Researchers are investigating whether the effects of spinal manipulation depend on the length and frequency of treatment. In one study funded by NCCIH that examined long-term effects in more than 600 people with low-back pain, results suggested that chiropractic care involving spinal manipulation was at least as effective as conventional medical care for up to 18 months. However, less than 20 percent of participants in this study were pain free at 18 months, regardless of the type of treatment used.

Researchers are also exploring how spinal manipulation affects the body. In an NCCIH-funded study of a small group of people with low-back pain, spinal manipulation affected pain

Speaker
Biography:

P. Senthil working has a Professor in faculty of Physiotherapy, Mohamed Sathak A J College of Physiotherapy with a total experience for 15 years in both academic as well as hospital sector. I am  Pursuing as a part-time Research scholar of Physiotherapy (PhD) in Vel’s University, India. Interested in the musculoskeletal evaluation and its intervention part which is the common issues in the community. The above mentioned oral presentation topic on this Physician’s 2017 conference will be newer method of evaluation that reveals the primary kinematic   causes for the musculoskeletal problems and thereby effective intervention can be decided and implemented in the Physiotherapy field.

E mail ID: senthilp101010@gmail.com

Abstract:

Background: Neck and shoulder pain can be a disabling and recurrent disorders characterized by periods of remission and exacerbation, so too does the prevalence of musculoskeletal dysfunction (MSD). Even the overactive and underactive muscles in the neck region leads to poor performance of upper extremity function also. The Upper body dysfunction (UBD) screening chart was developed to assist in the detection of MSD. Although varying musculoskeletal assessment has been used, components of UBD screening chart has combined kinematic analysis and muscular imbalance due to the recurrent problems. Expanding the UBD screening chart use in health care system may improve the detection of MSD allowing for earlier treatment. The primary goal of this study was to evaluate the use of the UBD screening chart in health care by comparing the results of assessments of Orthopaedic surgeon with those of Physiotherapist.

 

Methods: Patients of 25 – 45 years old recruited from an orthopaedic health centre were examined by an Orthopaedician and a Physiotherapist who recorded the appearance of each participant's posture and the appearance and movement of the shoulder, neck and thoracic spine by deeming them normal or abnormal. UBD scores were compared between the Investigators with the proportion of observed (Pobs), positive (Ppos) and negative (Pneg) agreement being the primary outcomes. Kappa statistics were also calculated.

 

Results: A total of 100 patients consented to participate who were previously diagnosed has MSD. Results showed reasonable agreement between the Orthopaedician and Physiotherapist; Pobs = 0.698, Ppos = 0.614 and Pneg = 0.752. The coefficient of agreement (estimated Kappa) was 0.3675 for the composite UBD score. For individual components of the UBD exam, the highest agreement between Orthopaedician and Physiotherapist was in the assessment of Posture and muscle imbalance.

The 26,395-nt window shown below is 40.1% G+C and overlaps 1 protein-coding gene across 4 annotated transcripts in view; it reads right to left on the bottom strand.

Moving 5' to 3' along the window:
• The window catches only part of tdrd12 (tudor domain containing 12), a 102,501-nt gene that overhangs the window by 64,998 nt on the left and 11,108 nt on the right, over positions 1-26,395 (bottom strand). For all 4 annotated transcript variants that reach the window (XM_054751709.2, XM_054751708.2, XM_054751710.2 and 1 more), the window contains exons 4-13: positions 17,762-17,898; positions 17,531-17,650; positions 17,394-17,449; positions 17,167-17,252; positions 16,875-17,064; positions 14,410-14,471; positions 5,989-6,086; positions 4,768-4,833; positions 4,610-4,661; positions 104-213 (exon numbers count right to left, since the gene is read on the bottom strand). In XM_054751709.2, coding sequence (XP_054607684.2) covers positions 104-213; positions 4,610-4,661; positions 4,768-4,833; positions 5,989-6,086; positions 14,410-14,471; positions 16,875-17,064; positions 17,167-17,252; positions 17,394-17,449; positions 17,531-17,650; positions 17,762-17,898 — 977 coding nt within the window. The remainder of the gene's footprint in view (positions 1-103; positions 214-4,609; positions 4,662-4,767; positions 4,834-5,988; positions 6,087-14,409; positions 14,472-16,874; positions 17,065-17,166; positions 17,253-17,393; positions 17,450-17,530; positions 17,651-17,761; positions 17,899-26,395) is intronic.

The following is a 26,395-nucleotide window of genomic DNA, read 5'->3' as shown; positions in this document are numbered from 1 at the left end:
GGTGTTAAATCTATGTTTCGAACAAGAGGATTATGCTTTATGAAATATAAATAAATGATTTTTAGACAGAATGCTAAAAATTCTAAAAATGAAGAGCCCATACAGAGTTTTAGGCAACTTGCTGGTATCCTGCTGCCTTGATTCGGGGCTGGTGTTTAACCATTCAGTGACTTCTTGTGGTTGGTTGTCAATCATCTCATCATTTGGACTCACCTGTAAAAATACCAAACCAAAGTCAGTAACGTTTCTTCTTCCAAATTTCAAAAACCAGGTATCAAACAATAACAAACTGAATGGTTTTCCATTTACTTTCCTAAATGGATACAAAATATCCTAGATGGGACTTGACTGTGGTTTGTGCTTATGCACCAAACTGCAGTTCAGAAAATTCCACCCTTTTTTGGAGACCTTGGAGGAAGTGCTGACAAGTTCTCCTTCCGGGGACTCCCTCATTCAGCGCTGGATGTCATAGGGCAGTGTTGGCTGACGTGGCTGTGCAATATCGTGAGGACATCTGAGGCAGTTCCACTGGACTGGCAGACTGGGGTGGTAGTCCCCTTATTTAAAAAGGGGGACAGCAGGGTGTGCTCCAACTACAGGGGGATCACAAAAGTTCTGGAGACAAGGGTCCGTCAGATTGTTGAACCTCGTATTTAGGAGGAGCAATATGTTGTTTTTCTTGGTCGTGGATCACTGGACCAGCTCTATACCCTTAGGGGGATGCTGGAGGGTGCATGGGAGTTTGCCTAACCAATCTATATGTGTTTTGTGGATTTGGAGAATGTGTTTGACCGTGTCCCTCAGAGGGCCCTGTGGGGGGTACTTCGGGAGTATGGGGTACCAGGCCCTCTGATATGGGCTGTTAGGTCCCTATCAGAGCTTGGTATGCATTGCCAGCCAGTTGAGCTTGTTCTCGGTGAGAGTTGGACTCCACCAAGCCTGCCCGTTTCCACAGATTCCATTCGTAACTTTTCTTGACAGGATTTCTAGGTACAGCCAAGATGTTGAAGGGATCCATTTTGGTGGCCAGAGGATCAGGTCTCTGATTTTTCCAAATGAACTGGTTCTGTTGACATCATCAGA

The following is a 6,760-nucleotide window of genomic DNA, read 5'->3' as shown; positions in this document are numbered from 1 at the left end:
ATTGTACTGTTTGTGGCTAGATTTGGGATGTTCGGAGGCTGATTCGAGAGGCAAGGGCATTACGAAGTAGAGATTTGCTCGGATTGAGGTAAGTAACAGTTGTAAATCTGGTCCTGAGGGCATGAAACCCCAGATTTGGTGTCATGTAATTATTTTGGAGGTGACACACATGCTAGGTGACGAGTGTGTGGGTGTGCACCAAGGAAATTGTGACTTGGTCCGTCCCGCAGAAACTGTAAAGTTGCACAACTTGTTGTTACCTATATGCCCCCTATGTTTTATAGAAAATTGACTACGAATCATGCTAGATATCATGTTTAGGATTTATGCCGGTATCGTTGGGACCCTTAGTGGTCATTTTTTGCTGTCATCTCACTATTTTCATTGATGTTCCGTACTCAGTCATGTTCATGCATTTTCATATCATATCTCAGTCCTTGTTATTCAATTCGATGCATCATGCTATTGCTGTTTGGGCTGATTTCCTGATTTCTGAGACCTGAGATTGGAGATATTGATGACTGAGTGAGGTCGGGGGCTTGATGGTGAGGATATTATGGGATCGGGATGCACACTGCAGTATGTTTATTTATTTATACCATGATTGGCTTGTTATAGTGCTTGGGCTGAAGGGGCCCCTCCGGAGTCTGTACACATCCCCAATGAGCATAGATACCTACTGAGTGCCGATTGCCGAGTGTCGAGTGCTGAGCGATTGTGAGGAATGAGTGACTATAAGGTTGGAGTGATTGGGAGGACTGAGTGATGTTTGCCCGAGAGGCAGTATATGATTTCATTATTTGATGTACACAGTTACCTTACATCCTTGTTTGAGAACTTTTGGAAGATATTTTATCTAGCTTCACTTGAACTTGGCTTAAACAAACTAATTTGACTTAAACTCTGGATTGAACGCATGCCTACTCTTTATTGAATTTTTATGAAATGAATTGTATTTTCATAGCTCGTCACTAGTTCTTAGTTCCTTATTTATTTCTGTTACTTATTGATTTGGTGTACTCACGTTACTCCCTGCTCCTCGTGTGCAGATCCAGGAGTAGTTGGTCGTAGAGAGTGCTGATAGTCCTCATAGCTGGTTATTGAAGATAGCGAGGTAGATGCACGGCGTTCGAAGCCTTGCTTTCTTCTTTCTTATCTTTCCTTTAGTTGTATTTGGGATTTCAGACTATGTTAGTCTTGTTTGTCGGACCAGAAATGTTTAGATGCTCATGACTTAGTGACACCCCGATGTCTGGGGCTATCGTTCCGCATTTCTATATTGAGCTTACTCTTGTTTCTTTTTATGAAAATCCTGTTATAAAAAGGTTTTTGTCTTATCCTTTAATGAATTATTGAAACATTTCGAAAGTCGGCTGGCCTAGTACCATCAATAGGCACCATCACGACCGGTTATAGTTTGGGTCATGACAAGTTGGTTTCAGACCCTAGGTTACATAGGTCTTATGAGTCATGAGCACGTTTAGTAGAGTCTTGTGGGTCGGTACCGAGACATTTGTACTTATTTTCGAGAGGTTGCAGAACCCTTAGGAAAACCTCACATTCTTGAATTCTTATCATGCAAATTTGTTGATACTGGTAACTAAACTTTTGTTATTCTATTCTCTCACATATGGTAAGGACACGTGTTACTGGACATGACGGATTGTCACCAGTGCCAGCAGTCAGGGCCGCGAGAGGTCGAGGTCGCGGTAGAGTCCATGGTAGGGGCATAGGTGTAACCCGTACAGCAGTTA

Conclusion: Previously reported recurrent increase in signs and symptoms of musculoskeletal conditions have highlighted the need for a simple yet sensitive screening exam for the identification of musculoskeletal abnormalities. Results of this study suggest that health care practitioners can efficiently use the UBD chart examination in the assessment of populations with a high proportion of musculoskeletal issues.

 

Keywords: Expert validation; Upper body dysfunction chart; musculoskeletal conditions. 

 

 

 

 

Speaker
Biography:

Goran Blagojevic, physiotherapist in Volleyball team Serbia – women , Before : Rowing team Serbia (2008-2014) , Football team Serbia U16 ( 2012), Volleyball team Serbia U18 – women, Volleyball team Serbia U18 – women, Volleyball team Serbia – women (2013 – until today) ,  Basketball team Smederevo, Smederevo/Serbia (2014 – until today ), Handball team Smederevo, Smederevo/ Serbia, Volleyball team Red Star ( 2016- ) Belgrade / Serbia.

Abstract:

In my speech at th beginning i will speak about place and importance of lumbar syndrome in sports practice causes and mechanisms of chronic low back pain, injure characteristics, diagnosis, clinical picture and treatment. Below is a description of the subject of research and analysis of the occurrence of low back pain related to motor activity in football and volleyball team Serbia, as well as lumbar syndrome occurs as a "disease" 21 th century. The aim of the research will be testing the percentage of patients with chronic low back pain in football and volleyball team Serbia, systematization and presentation of new scientific knowledge in this field, as well as the formation of recommendations.The final presentation will be presented and picturesque graphs and images. Expectation are two research process, talking with fitness coach women's volleyball team Serbia, Vanja Banković, who will say what the situation is with a back injury at volleyball players, and surveys that will be carried out in the famous football cubed from Serbia in women's volleyball clubs Serbia and Serbian women's volleyball team. The results will be systematically exposed and presented in tables and charts, with standard descriptive statistical methods.

The results will be systematically exposed and presented in tables and charts, with standard descriptive statistical methods.

At the end of the presentation will be also systematized the conclusions resulting from the research results as well as literature data.

There will also be exposed and recommendations regarding the prevention, early diagnosis and proper treatment of lumbar syndrome associated with when exercising activity by.